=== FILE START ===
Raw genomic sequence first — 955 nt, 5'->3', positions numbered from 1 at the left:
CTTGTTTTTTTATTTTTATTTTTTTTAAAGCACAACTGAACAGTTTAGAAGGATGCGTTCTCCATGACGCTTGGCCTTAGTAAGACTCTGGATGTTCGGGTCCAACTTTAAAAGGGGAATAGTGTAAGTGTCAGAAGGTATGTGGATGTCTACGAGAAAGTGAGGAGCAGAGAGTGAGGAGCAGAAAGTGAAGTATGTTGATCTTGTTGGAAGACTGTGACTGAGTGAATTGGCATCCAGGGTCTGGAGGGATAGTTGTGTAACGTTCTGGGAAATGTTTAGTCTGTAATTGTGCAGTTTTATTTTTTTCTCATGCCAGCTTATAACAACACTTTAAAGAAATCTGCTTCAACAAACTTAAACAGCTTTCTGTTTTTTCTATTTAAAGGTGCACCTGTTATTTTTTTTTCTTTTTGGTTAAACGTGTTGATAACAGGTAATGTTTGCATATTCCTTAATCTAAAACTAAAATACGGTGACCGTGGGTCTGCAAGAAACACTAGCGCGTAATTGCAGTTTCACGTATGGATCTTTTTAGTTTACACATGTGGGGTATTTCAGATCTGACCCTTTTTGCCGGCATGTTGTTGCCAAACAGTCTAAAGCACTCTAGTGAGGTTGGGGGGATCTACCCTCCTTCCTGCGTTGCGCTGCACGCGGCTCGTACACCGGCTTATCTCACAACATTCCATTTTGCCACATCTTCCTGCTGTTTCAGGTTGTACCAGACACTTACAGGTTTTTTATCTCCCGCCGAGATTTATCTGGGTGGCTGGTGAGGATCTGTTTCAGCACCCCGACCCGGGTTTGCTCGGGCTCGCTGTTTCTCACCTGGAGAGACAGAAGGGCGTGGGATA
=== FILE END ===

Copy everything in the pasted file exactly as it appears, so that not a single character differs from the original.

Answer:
Raw genomic sequence first — 955 nt, 5'->3', positions numbered from 1 at the left:
CTTGTTTTTTTATTTTTATTTTTTTTAAAGCACAACTGAACAGTTTAGAAGGATGCGTTCTCCATGACGCTTGGCCTTAGTAAGACTCTGGATGTTCGGGTCCAACTTTAAAAGGGGAATAGTGTAAGTGTCAGAAGGTATGTGGATGTCTACGAGAAAGTGAGGAGCAGAGAGTGAGGAGCAGAAAGTGAAGTATGTTGATCTTGTTGGAAGACTGTGACTGAGTGAATTGGCATCCAGGGTCTGGAGGGATAGTTGTGTAACGTTCTGGGAAATGTTTAGTCTGTAATTGTGCAGTTTTATTTTTTTCTCATGCCAGCTTATAACAACACTTTAAAGAAATCTGCTTCAACAAACTTAAACAGCTTTCTGTTTTTTCTATTTAAAGGTGCACCTGTTATTTTTTTTTCTTTTTGGTTAAACGTGTTGATAACAGGTAATGTTTGCATATTCCTTAATCTAAAACTAAAATACGGTGACCGTGGGTCTGCAAGAAACACTAGCGCGTAATTGCAGTTTCACGTATGGATCTTTTTAGTTTACACATGTGGGGTATTTCAGATCTGACCCTTTTTGCCGGCATGTTGTTGCCAAACAGTCTAAAGCACTCTAGTGAGGTTGGGGGGATCTACCCTCCTTCCTGCGTTGCGCTGCACGCGGCTCGTACACCGGCTTATCTCACAACATTCCATTTTGCCACATCTTCCTGCTGTTTCAGGTTGTACCAGACACTTACAGGTTTTTTATCTCCCGCCGAGATTTATCTGGGTGGCTGGTGAGGATCTGTTTCAGCACCCCGACCCGGGTTTGCTCGGGCTCGCTGTTTCTCACCTGGAGAGACAGAAGGGCGTGGGATA